Worldwide sales of semiconductors soared to a record $247.7 billion in 2006, an increase of 8.9 percent from the $227.5 billion in 2005, according to a report released Friday by the Semiconductor Industry Association (SIA).
For December 2006, global sales were $21.7 billion, an increase of 9 percent from December 2005 when sales were $20 billion. But the December 2006 sales were a 3.6 percent decline from November 2006, when sales were $22.5 billion.
In the fourth quarter of 2006, global sales were $65.2 billion, an increase of 9 percent over fourth-quarter 2005 sales of $59.9 billion and an increase of 1.9 percent over third-quarter 2006 sales of $64.0 billion, the report stated.
“2006 was the ‘Year of the Consumer’ in the electronics industry,” said SIA President George Scalise. “Sales growth was largely driven by popular consumer products such as cell phones, MP3 players, and HDTV sets – all products that have proliferated as semiconductor technology has enabled dramatically lower costs coupled with improved functionality. According to iSuppli, the semiconductor content of electronic systems – as measured by cost – has been increasing steadily and now stands at 21.6 percent."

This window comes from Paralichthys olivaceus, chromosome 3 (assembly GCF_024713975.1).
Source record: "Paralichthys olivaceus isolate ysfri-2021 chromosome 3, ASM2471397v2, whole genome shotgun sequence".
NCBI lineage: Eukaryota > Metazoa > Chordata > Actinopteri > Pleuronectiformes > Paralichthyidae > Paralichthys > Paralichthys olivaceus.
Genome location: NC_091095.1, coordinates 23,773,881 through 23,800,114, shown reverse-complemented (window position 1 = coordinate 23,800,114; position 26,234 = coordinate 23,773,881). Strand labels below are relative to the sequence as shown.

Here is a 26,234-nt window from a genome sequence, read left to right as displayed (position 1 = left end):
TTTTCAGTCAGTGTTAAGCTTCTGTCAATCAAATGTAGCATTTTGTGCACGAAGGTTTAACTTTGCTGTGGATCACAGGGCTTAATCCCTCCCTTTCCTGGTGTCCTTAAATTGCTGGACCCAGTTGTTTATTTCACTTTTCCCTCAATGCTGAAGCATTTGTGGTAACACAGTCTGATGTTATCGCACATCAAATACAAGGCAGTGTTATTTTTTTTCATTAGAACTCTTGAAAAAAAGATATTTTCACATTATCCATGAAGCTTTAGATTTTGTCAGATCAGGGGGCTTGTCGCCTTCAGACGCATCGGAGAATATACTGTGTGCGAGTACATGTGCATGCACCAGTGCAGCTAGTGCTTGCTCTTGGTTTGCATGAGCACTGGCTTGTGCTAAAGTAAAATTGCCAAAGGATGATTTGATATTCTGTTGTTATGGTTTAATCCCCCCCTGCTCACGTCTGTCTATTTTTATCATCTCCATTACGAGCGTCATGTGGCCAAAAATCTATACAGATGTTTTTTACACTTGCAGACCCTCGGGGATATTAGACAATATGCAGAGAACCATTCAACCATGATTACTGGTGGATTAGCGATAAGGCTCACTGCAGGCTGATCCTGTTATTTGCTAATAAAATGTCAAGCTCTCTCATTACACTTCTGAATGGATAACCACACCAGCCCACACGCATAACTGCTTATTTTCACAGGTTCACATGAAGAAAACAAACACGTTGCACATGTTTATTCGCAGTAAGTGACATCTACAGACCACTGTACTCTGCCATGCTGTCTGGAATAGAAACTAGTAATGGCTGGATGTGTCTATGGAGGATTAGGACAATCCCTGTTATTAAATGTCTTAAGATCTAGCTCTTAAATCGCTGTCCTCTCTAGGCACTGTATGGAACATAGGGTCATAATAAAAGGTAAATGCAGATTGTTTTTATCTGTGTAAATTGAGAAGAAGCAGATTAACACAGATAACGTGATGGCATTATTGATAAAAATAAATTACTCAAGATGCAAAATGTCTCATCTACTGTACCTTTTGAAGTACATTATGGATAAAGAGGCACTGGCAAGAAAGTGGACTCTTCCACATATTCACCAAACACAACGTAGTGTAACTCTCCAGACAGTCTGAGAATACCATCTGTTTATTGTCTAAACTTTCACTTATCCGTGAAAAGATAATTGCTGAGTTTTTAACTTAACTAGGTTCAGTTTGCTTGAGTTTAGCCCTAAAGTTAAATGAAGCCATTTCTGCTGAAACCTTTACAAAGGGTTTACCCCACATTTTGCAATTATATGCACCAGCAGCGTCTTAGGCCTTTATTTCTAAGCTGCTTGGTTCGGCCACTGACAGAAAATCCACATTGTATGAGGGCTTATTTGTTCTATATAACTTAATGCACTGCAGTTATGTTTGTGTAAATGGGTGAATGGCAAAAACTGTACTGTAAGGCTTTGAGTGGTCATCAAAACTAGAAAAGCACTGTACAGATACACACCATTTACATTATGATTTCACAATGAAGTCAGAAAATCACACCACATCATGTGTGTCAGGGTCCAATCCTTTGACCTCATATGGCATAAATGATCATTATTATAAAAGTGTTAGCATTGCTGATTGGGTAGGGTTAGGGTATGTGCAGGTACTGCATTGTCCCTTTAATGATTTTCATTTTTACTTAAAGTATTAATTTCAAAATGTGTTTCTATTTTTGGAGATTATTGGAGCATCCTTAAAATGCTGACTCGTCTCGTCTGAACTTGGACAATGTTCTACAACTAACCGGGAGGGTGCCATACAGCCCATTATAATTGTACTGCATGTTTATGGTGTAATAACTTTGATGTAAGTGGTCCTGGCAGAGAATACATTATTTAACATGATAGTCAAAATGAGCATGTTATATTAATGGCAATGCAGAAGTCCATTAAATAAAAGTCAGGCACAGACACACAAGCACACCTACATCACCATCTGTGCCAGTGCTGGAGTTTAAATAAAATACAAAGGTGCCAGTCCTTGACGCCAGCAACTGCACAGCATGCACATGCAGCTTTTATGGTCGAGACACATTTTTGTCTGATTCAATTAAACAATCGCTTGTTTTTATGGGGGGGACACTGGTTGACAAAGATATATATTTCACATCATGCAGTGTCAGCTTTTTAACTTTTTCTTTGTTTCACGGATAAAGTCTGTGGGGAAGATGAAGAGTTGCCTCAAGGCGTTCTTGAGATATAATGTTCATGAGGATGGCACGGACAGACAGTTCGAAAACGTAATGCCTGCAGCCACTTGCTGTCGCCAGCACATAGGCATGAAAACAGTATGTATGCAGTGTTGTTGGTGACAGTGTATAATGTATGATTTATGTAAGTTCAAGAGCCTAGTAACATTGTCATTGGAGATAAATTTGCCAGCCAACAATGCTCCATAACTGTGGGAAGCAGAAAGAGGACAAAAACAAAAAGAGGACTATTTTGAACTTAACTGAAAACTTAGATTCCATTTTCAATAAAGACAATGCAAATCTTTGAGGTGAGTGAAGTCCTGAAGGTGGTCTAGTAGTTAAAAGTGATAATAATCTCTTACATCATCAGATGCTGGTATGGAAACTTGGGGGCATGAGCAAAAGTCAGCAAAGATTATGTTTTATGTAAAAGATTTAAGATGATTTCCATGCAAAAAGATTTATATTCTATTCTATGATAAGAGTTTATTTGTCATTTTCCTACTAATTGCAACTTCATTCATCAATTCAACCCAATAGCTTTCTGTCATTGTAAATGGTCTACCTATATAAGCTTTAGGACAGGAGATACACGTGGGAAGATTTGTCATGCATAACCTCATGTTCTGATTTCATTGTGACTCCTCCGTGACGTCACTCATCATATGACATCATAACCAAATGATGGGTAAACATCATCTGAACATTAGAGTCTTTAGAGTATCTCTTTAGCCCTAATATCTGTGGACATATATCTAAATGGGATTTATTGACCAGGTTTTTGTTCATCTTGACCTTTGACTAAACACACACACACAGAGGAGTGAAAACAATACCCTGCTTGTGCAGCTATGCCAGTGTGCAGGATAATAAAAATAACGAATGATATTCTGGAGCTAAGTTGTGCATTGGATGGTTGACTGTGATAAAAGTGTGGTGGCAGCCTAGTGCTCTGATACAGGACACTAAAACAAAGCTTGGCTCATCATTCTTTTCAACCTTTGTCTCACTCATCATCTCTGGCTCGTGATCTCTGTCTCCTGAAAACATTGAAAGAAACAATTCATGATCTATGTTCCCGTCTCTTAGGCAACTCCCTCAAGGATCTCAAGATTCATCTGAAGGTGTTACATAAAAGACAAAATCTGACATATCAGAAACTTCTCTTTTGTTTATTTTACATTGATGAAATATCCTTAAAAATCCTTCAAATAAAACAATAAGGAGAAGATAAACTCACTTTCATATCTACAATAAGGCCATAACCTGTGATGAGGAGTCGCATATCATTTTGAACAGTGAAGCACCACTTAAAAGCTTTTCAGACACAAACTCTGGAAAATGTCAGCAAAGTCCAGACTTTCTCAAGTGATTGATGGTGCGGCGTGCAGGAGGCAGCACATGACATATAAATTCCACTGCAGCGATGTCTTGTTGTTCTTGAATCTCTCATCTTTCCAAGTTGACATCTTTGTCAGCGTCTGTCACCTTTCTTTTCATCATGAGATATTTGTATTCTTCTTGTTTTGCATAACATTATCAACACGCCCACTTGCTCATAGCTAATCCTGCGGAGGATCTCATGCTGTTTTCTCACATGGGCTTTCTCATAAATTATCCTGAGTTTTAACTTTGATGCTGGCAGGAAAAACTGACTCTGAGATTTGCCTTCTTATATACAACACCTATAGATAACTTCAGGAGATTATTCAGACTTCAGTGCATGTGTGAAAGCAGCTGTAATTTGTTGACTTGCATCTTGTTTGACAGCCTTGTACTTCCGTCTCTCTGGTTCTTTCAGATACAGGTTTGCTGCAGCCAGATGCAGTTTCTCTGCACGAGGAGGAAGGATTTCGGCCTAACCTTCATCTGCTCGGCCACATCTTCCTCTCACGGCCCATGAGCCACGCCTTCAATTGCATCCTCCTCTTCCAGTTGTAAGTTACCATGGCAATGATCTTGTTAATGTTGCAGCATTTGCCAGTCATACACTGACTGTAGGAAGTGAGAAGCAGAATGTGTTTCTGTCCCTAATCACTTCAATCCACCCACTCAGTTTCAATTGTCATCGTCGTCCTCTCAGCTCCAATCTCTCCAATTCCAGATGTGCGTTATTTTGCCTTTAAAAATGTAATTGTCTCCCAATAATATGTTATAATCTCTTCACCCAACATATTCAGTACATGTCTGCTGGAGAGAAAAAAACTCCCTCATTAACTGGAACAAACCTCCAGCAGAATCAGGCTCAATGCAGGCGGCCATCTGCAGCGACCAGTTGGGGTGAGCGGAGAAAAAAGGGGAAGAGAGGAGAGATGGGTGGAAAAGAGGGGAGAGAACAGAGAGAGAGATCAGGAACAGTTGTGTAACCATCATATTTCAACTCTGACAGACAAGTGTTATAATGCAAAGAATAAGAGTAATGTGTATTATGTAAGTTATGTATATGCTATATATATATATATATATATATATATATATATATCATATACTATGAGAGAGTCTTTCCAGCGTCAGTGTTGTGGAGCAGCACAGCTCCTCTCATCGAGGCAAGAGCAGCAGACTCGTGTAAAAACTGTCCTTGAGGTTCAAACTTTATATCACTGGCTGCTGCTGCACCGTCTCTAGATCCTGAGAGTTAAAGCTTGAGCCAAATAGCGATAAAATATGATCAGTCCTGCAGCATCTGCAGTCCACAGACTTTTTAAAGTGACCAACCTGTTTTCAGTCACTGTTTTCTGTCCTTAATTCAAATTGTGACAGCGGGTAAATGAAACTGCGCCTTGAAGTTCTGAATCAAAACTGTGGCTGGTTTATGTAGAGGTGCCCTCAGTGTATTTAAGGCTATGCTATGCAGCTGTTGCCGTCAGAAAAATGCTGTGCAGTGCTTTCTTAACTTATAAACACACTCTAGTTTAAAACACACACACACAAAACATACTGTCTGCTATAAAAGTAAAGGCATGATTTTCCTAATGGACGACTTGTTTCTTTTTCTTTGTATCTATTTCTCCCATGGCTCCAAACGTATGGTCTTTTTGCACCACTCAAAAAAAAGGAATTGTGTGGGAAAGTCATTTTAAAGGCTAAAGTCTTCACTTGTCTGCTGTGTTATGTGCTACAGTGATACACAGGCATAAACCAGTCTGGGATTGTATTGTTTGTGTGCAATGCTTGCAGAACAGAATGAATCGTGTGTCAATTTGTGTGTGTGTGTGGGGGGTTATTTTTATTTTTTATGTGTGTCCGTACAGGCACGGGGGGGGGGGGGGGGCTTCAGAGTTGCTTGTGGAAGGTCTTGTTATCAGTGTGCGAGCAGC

The growth of semiconductor sales in major world markets can be attributed to favorable economic conditions, noted the SIA.
"The GDP increase of 3.4 percent in 2006 reflected continuing strength of the U.S. economy, which is the largest market for end products. Consumer spending has been very strong, and consumer confidence is at the highest level since May of 2002. The Asia-Pacific region, in which China is the largest country market, experienced the strongest growth in semiconductor sales with a growth rate of 12.7 percent in 2006," said the SIA.
With the mostly healthy economic conditions prevalent in the major global semiconductor markets, the SIA is confident in its prediction of 10 percent growth to $273.8 billion in worldwide sales in 2007, Scalise concluded.